This impulse to defile may occur, however, paradoxically, in certain forms of senile dementia; as in those cases recorded by Tamowsky1 and Krafft-Ebing,* in which women were compelled—one in a brightly lighted room, and in her ball-dress—to endure defecation and micturition into their mouths at the command of perverts of this filthy type.
An instance of pathological novelty in overt sex-acts, illustrating the same species of perversion, was brought before a criminal court in Vienna.* Count H., accompanied by a young girl, appeared in the garden of a hotel, and by his actions there gave public offence. He demanded of his companion that she kneel down before him, and implore him with folded hands. Then she was compelled to lick his boots. Finally, he demanded of her, publicly, an unheard-of thing: osculum ad nates; 4 and only desisted after she had sworn to do it at home.
4 The "unheard-of thing" is, alas, only too frequently heard in this country. I mean, of course, the vulgar and obscene expression representing the act. The case cited is rather useful from a sociological than psychopathic standpoint, as exemplifying the intolerant arrogance of the "born aristocrat" toward the plebeian.
The legal point involved in this case as indicating sadistic tendencies, though not necessarily mental incompetency, is the desire manifested to publicly humiliate the woman, no feature of sexual perversion apparently entering into it. In my view it would be both safe and rational to treat all such cases as those of simple cruelly arising from a purely vicious basis.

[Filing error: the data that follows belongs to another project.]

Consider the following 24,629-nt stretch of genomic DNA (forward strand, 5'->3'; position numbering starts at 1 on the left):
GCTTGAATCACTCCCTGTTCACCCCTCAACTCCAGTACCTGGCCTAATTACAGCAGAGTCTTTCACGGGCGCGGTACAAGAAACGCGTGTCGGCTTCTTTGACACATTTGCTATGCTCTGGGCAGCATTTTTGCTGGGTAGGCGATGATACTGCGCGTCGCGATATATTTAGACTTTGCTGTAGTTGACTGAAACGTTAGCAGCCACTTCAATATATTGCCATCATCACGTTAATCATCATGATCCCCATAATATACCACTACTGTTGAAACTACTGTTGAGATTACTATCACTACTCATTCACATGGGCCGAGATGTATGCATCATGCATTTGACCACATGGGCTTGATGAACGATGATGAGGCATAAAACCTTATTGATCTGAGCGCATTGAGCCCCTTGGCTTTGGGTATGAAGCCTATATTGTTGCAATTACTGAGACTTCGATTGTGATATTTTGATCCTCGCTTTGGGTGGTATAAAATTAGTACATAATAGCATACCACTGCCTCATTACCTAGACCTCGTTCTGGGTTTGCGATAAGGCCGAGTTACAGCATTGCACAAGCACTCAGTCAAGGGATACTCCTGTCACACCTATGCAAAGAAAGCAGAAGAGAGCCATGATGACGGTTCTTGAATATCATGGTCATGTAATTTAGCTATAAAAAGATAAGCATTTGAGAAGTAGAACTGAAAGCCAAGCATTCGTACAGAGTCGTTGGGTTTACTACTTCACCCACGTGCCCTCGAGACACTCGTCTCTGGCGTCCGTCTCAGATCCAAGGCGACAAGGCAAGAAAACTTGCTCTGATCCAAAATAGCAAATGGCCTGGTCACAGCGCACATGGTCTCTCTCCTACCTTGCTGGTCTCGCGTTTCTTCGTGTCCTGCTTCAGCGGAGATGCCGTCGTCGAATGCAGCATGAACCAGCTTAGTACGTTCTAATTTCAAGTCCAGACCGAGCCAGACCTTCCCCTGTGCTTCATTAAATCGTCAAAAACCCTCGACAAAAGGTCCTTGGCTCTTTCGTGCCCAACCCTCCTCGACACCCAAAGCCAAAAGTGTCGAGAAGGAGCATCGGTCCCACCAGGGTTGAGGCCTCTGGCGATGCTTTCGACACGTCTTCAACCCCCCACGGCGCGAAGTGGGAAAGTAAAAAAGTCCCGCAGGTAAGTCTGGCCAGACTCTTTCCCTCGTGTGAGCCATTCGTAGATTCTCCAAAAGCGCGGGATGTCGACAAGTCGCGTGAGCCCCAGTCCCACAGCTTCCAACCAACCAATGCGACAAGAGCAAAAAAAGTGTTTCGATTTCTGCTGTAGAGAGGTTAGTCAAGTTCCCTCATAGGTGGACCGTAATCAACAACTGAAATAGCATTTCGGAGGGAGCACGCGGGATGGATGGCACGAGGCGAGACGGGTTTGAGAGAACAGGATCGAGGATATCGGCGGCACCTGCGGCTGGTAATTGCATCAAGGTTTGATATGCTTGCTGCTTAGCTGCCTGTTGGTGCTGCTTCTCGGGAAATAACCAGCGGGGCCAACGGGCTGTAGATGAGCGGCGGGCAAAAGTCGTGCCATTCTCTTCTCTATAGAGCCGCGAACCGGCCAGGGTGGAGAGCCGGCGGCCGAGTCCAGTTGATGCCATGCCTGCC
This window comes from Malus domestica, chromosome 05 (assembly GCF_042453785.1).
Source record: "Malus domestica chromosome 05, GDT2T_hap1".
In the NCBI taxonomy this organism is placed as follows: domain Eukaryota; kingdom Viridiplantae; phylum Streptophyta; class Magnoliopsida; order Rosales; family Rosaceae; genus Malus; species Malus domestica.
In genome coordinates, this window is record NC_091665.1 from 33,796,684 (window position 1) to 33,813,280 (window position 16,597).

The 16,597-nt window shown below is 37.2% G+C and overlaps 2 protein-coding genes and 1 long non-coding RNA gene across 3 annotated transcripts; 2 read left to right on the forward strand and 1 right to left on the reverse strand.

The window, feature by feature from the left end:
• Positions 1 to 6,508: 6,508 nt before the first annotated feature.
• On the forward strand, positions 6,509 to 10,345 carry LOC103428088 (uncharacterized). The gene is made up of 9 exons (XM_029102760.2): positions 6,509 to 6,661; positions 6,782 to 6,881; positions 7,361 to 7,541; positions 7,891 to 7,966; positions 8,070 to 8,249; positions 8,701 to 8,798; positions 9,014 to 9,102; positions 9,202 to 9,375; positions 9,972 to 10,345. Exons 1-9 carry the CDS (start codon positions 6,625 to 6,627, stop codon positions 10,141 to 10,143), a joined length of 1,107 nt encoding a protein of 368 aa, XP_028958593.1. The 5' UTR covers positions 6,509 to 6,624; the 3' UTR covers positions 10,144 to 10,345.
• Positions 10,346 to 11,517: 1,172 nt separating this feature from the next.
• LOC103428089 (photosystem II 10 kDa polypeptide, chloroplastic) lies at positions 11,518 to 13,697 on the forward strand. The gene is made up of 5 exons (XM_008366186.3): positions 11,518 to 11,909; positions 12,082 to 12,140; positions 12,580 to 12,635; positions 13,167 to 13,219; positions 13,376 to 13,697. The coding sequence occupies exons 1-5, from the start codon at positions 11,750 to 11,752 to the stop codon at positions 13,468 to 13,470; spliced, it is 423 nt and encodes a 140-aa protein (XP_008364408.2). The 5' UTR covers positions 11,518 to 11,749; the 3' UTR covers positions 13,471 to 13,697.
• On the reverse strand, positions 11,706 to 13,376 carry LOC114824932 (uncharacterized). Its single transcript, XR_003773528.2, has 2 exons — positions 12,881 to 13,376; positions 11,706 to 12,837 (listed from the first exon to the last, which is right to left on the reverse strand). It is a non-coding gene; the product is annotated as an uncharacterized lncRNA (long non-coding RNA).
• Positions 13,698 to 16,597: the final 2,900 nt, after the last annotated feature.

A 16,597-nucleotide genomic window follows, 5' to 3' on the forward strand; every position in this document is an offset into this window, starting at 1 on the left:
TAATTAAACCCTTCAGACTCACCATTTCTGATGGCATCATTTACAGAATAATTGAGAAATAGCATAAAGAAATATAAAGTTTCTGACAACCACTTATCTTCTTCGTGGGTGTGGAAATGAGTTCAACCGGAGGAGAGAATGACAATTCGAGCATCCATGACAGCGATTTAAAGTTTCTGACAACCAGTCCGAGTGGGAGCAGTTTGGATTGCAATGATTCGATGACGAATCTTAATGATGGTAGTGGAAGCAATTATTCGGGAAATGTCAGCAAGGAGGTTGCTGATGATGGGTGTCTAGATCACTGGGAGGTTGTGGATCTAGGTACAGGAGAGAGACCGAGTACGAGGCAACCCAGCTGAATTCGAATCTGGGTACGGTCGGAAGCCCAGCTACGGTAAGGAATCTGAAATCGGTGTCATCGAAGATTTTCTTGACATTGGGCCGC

I have scarcely a doubt that very many cases coming under the notice of the Societies for the Prevention of Cruelty to Animals are of sadistic origin. The individual thus perverted, deterred by fear of legal consequences from making his attacks upon women, and finding stimulation, or satisfaction of his lust in the dying torture of the louier animals, naturally selects the latter, as not only offering readier means of concealment, but, in some instances, possibly, occasioning less offence to his own conscience.1 But sufficient has been said in reference to the sadistic impulse, both here and in the earlier portion of the work, to establish, pretty clearly, its relation to criminal law; amenability being determined by the degree of cruelly inflicted, and the evidence, or non-evidence, of psychopathic conditions present in each case. Broadly speaking, the sadist is a criminal, in some one of the degrees of crime; in proportion as the masochist is a non-criminal, in all its degrees; and to the extent the impulse to inflict pain is more frequently criminal than the impulse to suffer vain,
1 For numerous instances of these sadistic acts, see Hofmann, "Text-Book of Legal Medicine;" Lombroso, "Uomo delinquente;" Mantegazza, "Fisiologia del Piacere," and Krafft-Ebing, loc. cit., pp. 57, 58.